Supporting Harmony at Work

5 Communication Tools

Recently I joined a new venture and a key objective has been to be connected as quickly as possible. Within 24 hours I had access to core business applications, I established links with the entire team via over Skype & LinkedIn, set up a Slack Team to exchange with the Board.

Connected .... Anytime, Anywhere and about Anything.

Over the course of my career I have accumulated countless stories on how the use of the wrong communication tool affected performance, motivation and overall project success.

Reliance on applications like Same Time and Skype can create an expectation of immediate response to such an extent that missing a message or a delay in reply results in concerns over performance.  I have personally received updates on key business decisions in unplanned phone conversations during which I was not in suitable location to be able to engage appropriately in the conversation.

Poor communication is not limited to the technology used: abuse of face-to-face conversations may cause meeting*atis:  effectively slowing down the completion of daily tasks, bringing distractions and accumulation of unproductive times – we always go to get a coffee, take a break before meetings – and after we might linger in the corridors for a friendly catch up!

Technology tools support us in enhancing performance and speed. Here a short guide on how to use 5 communication technologies:

  1. VIDEO CALLS (Skype, Google Hangout)

PROS: it facilities distant conversations as it is possible to read body language and encourages attention by all involved. It does require learning of appropriate video behaviour like how to take turn to speak and an appropriate body language when on camera. 

CONS: it is still a mediated conversation and it might not suitable for highly sensitive conversations regarding performance and behaviour in the workplace. Dependent on technology functioning well, to have a serious conversation with sound/video delays would challenge the most effective communicator.

  1. INSTANT MESSAGING:

PROS: extremely efficient tool for short conversations which require immediate answer/action. Any conversation that leads to a decisions should be summaries in an email, adding to the conversation other key contributors and potentially follow up with a call/meeting to validate findings.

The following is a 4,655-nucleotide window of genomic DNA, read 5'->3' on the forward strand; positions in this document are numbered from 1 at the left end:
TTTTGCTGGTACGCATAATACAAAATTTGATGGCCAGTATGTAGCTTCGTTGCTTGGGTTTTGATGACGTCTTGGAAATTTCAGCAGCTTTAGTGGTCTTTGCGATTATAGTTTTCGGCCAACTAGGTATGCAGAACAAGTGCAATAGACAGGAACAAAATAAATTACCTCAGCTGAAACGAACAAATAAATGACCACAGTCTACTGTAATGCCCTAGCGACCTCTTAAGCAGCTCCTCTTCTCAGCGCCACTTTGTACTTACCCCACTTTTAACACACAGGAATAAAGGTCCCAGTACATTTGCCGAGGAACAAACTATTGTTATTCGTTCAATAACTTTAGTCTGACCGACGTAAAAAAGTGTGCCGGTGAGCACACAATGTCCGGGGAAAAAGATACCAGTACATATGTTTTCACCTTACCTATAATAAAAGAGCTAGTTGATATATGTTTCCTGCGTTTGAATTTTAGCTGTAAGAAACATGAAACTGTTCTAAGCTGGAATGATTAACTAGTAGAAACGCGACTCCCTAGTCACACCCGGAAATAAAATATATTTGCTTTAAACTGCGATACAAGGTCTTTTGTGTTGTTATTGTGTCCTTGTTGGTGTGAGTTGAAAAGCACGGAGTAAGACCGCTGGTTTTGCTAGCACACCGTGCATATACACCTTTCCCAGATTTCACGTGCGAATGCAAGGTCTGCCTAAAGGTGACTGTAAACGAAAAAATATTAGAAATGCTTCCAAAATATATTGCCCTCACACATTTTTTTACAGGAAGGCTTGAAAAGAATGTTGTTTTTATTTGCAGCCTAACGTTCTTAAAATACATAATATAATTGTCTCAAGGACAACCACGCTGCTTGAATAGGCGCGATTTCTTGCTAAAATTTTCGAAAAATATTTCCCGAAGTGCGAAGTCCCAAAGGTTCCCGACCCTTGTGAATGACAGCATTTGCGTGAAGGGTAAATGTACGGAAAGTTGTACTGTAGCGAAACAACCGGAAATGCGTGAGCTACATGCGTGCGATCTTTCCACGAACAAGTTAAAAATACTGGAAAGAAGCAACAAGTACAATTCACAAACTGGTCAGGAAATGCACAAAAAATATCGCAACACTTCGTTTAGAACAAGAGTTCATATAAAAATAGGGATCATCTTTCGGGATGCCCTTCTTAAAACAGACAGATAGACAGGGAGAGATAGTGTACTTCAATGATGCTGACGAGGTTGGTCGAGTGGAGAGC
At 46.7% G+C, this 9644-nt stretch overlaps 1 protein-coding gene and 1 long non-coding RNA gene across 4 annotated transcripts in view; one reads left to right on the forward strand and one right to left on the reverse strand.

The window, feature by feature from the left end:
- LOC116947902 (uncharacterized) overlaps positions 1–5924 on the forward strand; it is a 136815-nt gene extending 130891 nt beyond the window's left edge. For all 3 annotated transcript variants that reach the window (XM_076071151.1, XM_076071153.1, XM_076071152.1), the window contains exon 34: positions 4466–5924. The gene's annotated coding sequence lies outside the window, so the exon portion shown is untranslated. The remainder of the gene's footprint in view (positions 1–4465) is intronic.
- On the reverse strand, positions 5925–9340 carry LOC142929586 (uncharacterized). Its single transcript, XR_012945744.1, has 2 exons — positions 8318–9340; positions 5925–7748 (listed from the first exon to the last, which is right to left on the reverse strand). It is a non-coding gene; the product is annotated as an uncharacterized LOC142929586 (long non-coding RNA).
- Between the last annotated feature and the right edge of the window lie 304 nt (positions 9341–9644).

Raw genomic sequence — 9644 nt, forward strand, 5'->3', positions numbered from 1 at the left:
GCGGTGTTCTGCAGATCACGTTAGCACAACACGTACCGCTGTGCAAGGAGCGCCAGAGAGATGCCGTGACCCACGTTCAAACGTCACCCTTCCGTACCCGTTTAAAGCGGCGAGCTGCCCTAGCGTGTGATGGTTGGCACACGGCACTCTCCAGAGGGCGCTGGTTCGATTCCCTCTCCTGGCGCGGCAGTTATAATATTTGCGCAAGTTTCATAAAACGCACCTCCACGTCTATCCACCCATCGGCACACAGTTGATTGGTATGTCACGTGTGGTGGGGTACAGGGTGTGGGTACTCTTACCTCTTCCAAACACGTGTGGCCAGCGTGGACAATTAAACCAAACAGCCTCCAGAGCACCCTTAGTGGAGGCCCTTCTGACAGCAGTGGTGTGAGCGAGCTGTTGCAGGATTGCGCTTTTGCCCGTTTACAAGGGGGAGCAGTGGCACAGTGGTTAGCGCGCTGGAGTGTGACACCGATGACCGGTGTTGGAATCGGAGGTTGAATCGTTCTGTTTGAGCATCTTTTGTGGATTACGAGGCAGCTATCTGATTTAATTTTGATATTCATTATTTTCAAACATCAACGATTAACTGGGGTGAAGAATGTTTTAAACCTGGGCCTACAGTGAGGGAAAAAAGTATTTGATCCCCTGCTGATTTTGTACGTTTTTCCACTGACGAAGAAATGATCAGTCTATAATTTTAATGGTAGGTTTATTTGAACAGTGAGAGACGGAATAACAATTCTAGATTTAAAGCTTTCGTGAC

CONS: not easy to use for long conversations. Complex thoughts are not easy to read as the txt format does not allow the eyes to identify clearly paragraphs and overall sentence tones.  Easy to get distracted and multi-task using other applications or having multiple conversations

  1. SLACK:

PROS: communication style is close to that of instant messaging with is the opportunity to have easy access to past conversations historical –  multigroup chats (teams) and makes it easy to share knowledge between different participants.

CONS: fast accumulation of content – easy to fall back on the reading. Trails of communication overlap when used in the “Team” mode.

 

  1. FACEBOOK at work (old Intranet)

PROS: creates an internal area of communication – like intranet which supports the communication of news and events. It encourages employees' participation in the communication network.

CONS: like social media it can be distracting at work and replicate the culture of the long chats at the coffee machine. Team and users would require suitable training to be able to distinguish content that is relevant to the work team rather than using the tool as an internal exchange system.

  1. EMAIL:

PROS: email communication is now pervasive in our society as well as in business. Excellent tools for communicating content that requires some consideration and planning.

CONS: not useful for short communication - notifications like “can you please close the file as I need to access it” fills in the inbox unnecessarily and a Same Time conversation APP is best suited. Drafting email content is also to be carefully planned – do not fill the content of an email with information that should be contained on a more structured report. 

 

Conclusion

 

The core to my learning rests on the principle that the WHAT determines the HOW:  we must carefully consider which piece of information is to be communicated, to whom and how the recipient is most likely to react.

 

To address any sort of performance concern other than in a direct and in person conversation will prove ineffective and demoralising.

The feedback giver must adjust tone of voice according to the reaction to the first words, to avoid challenges in listening or undesired resistance and confrontation. Immediate reading of body language (reactions) can only be done by experiencing each other body language, live and in an unmediated form.

Digital communication allows to bright the gap of time and space between co-workers. It should not, however, be used as a substitute to in-person interaction.